The Court first considered whether the text of the agreement provided a sufficiently clear indication of the parties’ intention to justify a departure from the general rule referred to above. The Court analysed the manner in which the word “due” was used elsewhere in the agreement as well as the context of the wording, which the Court stressed was “pivotal in reaching a sound assessment of meaning”. However, the Court found that the context gave no clue as to the parties’ intention, as the loan agreement was run-of-the-mill and blandly routine.

The Court concluded that the term “due and payable” was used loosely in the relevant provision in the agreement and did not provide a clear and unequivocal indication of the parties’ intention. The Court also held that there were no circumstances surrounding the conclusion of the agreement to justify a finding that the parties intended demand to be necessary in order for the debt to be due.

CONCLUSION

This judgement will undoubtedly affect the way in which notice provisions are drafted in on-demand loan agreements. The Court stated that in order for parties to delay prescription “they just have to say so”, but gave little guidance as to what the parties should say. The clearest possible indication that the parties wish to delay prescription would, in our view, be an express provision in a written agreement that the loan will not be due, and prescription shall not commence running, unless and until demand has been made. There was, however, a suggestion in the judgement that, in addition, the making of the demand must be subject to some condition. For example, the lender will not demand repayment of the loan until the happening of an event, or until a period of time has elapsed. The difficulty with including such a condition is that, in many instances, it may be contrary to the commercial terms of the agreement and may defeat the very purpose of an on-demand loan.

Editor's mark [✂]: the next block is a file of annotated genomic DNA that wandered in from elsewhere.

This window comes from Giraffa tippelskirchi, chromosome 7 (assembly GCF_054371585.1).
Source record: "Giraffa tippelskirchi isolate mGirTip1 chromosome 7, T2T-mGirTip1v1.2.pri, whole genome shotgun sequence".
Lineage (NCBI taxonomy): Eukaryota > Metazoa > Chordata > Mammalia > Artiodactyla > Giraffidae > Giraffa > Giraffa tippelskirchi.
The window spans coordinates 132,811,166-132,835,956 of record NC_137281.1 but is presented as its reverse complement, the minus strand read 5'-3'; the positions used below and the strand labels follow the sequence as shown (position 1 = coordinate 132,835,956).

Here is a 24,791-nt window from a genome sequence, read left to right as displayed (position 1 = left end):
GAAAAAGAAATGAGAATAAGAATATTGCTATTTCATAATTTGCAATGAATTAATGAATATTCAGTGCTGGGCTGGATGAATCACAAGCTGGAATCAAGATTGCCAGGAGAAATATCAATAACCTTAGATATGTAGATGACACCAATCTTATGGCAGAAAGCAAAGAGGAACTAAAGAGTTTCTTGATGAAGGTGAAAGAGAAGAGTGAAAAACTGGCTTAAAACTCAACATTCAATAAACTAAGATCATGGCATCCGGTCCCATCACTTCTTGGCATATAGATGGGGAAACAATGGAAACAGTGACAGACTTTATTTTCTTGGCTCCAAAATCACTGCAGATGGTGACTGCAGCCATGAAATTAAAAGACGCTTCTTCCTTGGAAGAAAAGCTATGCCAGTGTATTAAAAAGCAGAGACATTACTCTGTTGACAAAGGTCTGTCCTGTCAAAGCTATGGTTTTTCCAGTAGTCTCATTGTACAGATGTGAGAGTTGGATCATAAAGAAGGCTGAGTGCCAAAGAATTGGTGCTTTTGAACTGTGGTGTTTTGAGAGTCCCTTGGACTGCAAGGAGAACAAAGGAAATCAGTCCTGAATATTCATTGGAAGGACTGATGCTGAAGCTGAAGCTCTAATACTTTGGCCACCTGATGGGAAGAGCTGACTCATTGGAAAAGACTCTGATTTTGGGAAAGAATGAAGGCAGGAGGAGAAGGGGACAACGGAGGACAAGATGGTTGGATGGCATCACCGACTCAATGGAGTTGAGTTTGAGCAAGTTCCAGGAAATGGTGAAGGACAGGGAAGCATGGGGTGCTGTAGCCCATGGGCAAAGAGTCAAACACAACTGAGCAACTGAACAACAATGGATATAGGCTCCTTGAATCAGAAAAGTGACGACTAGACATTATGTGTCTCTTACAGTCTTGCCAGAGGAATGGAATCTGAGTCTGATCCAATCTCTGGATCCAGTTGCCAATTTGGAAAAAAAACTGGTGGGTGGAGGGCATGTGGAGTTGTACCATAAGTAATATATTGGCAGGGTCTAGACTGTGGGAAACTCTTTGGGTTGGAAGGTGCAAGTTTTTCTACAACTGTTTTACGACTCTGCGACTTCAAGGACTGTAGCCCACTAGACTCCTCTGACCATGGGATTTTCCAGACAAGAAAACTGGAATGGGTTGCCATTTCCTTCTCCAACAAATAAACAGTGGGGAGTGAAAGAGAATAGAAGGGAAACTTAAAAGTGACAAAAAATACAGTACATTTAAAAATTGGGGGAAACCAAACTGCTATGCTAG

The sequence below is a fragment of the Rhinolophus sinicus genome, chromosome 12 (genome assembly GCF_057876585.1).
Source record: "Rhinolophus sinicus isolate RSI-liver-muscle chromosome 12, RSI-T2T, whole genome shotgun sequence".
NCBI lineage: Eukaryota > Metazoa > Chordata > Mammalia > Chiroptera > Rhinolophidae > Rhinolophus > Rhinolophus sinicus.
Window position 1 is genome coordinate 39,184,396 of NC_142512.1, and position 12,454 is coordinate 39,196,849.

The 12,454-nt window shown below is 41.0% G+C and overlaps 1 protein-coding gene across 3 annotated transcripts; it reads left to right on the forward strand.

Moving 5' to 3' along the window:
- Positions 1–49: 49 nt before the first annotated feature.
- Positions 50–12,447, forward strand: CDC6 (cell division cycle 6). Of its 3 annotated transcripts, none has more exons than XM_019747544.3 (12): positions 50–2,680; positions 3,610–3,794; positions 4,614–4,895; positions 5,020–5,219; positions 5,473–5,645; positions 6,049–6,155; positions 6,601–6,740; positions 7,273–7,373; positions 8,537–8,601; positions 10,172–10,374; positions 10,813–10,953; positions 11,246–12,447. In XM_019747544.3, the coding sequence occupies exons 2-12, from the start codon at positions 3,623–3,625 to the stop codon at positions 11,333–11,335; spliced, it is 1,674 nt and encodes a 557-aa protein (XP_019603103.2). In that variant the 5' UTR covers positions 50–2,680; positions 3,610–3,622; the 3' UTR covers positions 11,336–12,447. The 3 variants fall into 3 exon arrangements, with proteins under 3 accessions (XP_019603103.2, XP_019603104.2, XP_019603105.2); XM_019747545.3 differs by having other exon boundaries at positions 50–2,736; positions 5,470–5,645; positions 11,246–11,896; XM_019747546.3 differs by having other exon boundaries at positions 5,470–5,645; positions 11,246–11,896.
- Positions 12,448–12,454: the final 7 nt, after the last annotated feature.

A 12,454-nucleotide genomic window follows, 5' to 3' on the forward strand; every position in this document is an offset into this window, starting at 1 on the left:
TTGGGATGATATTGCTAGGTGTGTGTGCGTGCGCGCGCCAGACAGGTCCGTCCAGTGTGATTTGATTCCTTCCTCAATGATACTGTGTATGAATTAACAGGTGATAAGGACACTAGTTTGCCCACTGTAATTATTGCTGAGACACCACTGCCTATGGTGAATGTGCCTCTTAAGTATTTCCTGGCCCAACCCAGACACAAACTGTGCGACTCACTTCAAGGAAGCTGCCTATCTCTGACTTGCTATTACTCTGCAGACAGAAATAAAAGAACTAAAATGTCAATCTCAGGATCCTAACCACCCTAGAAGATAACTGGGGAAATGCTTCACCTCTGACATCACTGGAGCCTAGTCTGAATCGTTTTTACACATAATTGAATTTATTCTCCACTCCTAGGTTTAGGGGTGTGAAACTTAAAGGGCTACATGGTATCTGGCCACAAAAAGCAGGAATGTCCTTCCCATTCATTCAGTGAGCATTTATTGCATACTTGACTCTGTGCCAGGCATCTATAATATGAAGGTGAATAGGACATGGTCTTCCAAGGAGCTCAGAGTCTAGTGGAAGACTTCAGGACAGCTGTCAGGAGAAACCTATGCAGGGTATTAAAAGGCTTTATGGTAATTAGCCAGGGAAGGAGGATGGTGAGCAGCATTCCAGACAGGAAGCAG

In the absence of an express term regarding the commencement of prescription, it appears that the courts will consider contextual factors such as the circumstances under which the loan agreement was entered into and whether the parties have a special relationship, such as a familial relationship. However, what constitutes a “clear indication” in certain circumstances may not necessarily be so in others and each loan agreement will have to be assessed on a case-by-case basis.

It should also be borne in mind that the Court pronounced on this issue in the context of a freely negotiated agreement. It remains to be seen whether the courts will accept that an express term that purports to delay the commencement of prescription in a standard-form agreement between a bank and its customer (which the customer is not permitted to amend in any way) will constitute a sufficiently clear indication of both parties’ intentions. It would therefore be prudent for commercial lenders to consider ways, in addition to the inclusion of express wording in their loan agreements, of minimising the risk of an on-demand loan owing to them being inadvertently extinguished by prescription.